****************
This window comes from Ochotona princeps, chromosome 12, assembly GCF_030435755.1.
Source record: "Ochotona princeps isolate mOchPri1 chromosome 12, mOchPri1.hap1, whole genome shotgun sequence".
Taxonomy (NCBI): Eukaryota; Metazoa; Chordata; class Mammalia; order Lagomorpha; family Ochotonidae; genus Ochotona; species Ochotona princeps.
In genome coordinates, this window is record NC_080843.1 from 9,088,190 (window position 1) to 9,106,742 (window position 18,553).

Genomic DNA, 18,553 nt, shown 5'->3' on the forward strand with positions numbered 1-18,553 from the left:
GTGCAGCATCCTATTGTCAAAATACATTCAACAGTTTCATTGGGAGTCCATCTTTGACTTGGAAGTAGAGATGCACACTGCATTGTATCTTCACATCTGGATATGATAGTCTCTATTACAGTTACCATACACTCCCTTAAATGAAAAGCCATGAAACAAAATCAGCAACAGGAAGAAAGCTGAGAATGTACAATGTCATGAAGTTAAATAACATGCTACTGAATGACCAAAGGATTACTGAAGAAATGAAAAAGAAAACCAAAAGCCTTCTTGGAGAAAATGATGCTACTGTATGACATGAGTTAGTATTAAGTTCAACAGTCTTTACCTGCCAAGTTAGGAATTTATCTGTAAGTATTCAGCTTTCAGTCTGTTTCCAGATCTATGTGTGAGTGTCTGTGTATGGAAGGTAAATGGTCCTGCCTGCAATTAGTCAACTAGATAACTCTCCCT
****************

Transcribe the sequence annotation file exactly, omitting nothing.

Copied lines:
This window comes from Ochotona princeps, chromosome 12, assembly GCF_030435755.1.
Source record: "Ochotona princeps isolate mOchPri1 chromosome 12, mOchPri1.hap1, whole genome shotgun sequence".
Taxonomy (NCBI): Eukaryota; Metazoa; Chordata; class Mammalia; order Lagomorpha; family Ochotonidae; genus Ochotona; species Ochotona princeps.
In genome coordinates, this window is record NC_080843.1 from 9,088,190 (window position 1) to 9,106,742 (window position 18,553).

Genomic DNA, 18,553 nt, shown 5'->3' on the forward strand with positions numbered 1-18,553 from the left:
GTGCAGCATCCTATTGTCAAAATACATTCAACAGTTTCATTGGGAGTCCATCTTTGACTTGGAAGTAGAGATGCACACTGCATTGTATCTTCACATCTGGATATGATAGTCTCTATTACAGTTACCATACACTCCCTTAAATGAAAAGCCATGAAACAAAATCAGCAACAGGAAGAAAGCTGAGAATGTACAATGTCATGAAGTTAAATAACATGCTACTGAATGACCAAAGGATTACTGAAGAAATGAAAAAGAAAACCAAAAGCCTTCTTGGAGAAAATGATGCTACTGTATGACATGAGTTAGTATTAAGTTCAACAGTCTTTACCTGCCAAGTTAGGAATTTATCTGTAAGTATTCAGCTTTCAGTCTGTTTCCAGATCTATGTGTGAGTGTCTGTGTATGGAAGGTAAATGGTCCTGCCTGCAATTAGTCAACTAGATAACTCTCCCT